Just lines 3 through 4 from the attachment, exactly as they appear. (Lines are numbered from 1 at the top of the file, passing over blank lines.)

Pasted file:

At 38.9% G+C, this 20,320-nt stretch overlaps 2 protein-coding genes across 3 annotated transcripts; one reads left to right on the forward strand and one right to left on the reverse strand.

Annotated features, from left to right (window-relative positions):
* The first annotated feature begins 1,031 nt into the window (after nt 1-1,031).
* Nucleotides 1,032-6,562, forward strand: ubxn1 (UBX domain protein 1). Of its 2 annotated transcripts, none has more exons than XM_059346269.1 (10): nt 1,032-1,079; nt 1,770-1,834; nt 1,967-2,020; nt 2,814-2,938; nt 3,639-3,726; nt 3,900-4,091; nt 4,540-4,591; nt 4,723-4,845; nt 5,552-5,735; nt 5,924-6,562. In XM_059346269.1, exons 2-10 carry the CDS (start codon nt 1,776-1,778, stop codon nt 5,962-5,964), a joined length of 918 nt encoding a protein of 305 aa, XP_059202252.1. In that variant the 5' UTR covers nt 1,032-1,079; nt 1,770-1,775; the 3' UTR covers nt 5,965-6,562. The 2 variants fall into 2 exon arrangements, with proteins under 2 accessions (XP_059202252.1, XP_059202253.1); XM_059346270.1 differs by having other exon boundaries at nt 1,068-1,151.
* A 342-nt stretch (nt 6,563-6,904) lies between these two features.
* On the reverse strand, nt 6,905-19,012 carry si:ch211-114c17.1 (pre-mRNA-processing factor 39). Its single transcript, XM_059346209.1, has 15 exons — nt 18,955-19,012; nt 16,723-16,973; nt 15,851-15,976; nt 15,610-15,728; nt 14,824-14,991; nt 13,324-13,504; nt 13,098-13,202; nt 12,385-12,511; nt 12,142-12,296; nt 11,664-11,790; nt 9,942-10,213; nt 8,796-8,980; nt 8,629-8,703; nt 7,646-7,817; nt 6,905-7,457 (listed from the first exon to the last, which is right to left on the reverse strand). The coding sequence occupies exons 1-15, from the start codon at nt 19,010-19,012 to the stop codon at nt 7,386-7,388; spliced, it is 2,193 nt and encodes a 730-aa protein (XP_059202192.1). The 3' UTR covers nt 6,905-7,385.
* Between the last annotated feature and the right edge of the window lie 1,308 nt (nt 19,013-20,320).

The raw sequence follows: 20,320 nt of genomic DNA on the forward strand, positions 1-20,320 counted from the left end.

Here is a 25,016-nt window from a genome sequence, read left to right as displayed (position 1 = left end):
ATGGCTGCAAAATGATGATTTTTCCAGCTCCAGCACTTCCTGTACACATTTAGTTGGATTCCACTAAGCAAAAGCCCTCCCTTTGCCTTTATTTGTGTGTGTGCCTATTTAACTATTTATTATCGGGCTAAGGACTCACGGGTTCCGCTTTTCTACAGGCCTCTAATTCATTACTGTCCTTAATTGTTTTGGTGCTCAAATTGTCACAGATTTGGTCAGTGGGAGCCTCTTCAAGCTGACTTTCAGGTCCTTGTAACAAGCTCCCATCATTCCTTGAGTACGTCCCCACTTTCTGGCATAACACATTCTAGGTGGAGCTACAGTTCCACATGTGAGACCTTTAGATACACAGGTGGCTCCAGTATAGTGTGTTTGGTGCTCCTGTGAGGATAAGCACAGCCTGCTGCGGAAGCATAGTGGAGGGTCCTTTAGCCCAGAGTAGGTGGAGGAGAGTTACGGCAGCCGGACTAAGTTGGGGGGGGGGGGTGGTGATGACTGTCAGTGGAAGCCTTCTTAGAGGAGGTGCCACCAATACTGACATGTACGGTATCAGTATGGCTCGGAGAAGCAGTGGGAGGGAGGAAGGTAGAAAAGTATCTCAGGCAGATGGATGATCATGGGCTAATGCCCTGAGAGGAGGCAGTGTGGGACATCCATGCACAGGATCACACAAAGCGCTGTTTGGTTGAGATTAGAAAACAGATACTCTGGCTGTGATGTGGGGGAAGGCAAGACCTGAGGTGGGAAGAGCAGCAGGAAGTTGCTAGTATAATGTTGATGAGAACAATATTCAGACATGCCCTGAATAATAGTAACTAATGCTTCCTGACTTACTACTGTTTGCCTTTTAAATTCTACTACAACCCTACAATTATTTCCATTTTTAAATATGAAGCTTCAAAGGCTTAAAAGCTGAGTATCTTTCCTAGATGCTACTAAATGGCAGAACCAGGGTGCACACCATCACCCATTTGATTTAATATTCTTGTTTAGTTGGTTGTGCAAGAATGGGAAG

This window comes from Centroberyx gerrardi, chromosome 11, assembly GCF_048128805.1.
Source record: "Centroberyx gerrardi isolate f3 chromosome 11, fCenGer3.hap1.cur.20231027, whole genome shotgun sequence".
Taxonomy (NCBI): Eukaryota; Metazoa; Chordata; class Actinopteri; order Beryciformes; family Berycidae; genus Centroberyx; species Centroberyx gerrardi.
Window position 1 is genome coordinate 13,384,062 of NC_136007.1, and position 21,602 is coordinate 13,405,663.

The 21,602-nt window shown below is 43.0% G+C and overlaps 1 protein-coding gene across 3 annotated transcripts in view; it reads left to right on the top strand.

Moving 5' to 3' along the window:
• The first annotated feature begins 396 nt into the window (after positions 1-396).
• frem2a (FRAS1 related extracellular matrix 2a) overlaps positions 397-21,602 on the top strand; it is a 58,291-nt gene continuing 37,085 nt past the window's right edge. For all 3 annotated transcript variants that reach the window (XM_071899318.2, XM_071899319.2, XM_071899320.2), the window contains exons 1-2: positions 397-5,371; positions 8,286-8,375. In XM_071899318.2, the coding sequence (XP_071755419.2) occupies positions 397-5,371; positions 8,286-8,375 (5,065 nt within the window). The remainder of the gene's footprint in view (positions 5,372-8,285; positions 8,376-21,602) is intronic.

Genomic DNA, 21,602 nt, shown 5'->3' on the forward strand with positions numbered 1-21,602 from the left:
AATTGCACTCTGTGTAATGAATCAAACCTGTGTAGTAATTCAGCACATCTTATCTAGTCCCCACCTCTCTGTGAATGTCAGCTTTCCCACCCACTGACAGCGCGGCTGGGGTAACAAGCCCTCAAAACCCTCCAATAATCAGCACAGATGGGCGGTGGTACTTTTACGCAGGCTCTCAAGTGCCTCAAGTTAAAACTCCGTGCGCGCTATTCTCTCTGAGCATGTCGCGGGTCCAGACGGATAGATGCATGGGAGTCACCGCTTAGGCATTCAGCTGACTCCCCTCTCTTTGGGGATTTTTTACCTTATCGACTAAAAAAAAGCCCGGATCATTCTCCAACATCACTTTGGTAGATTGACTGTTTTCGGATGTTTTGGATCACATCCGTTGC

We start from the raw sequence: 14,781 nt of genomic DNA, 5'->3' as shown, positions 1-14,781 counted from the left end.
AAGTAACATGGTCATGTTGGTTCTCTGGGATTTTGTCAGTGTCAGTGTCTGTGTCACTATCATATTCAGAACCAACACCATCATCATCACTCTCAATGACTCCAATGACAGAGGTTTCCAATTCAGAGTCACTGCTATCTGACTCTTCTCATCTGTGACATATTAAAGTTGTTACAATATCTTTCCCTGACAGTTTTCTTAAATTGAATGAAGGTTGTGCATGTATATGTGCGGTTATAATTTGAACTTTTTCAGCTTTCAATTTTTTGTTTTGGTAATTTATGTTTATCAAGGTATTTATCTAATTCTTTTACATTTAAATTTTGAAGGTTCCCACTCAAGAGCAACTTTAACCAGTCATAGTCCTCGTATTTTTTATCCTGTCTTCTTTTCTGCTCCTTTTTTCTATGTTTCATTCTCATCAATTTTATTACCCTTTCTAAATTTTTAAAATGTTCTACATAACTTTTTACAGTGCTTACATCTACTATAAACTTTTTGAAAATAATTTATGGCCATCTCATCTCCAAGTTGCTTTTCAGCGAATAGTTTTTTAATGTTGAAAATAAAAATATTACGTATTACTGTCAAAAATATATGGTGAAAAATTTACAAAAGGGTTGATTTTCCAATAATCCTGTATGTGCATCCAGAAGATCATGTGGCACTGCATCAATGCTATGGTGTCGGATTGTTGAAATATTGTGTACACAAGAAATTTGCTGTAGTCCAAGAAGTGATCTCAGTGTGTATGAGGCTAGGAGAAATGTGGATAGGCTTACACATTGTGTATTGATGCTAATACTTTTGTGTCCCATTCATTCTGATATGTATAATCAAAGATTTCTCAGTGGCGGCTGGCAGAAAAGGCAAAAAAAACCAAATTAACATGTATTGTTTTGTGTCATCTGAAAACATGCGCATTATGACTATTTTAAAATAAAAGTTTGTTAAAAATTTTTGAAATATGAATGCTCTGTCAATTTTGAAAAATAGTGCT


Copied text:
* The first annotated feature begins 1,031 nt into the window (after nt 1-1,031).
* Nucleotides 1,032-6,562, forward strand: ubxn1 (UBX domain protein 1). Of its 2 annotated transcripts, none has more exons than XM_059346269.1 (10): nt 1,032-1,079; nt 1,770-1,834; nt 1,967-2,020; nt 2,814-2,938; nt 3,639-3,726; nt 3,900-4,091; nt 4,540-4,591; nt 4,723-4,845; nt 5,552-5,735; nt 5,924-6,562. In XM_059346269.1, exons 2-10 carry the CDS (start codon nt 1,776-1,778, stop codon nt 5,962-5,964), a joined length of 918 nt encoding a protein of 305 aa, XP_059202252.1. In that variant the 5' UTR covers nt 1,032-1,079; nt 1,770-1,775; the 3' UTR covers nt 5,965-6,562. The 2 variants fall into 2 exon arrangements, with proteins under 2 accessions (XP_059202252.1, XP_059202253.1); XM_059346270.1 differs by having other exon boundaries at nt 1,068-1,151.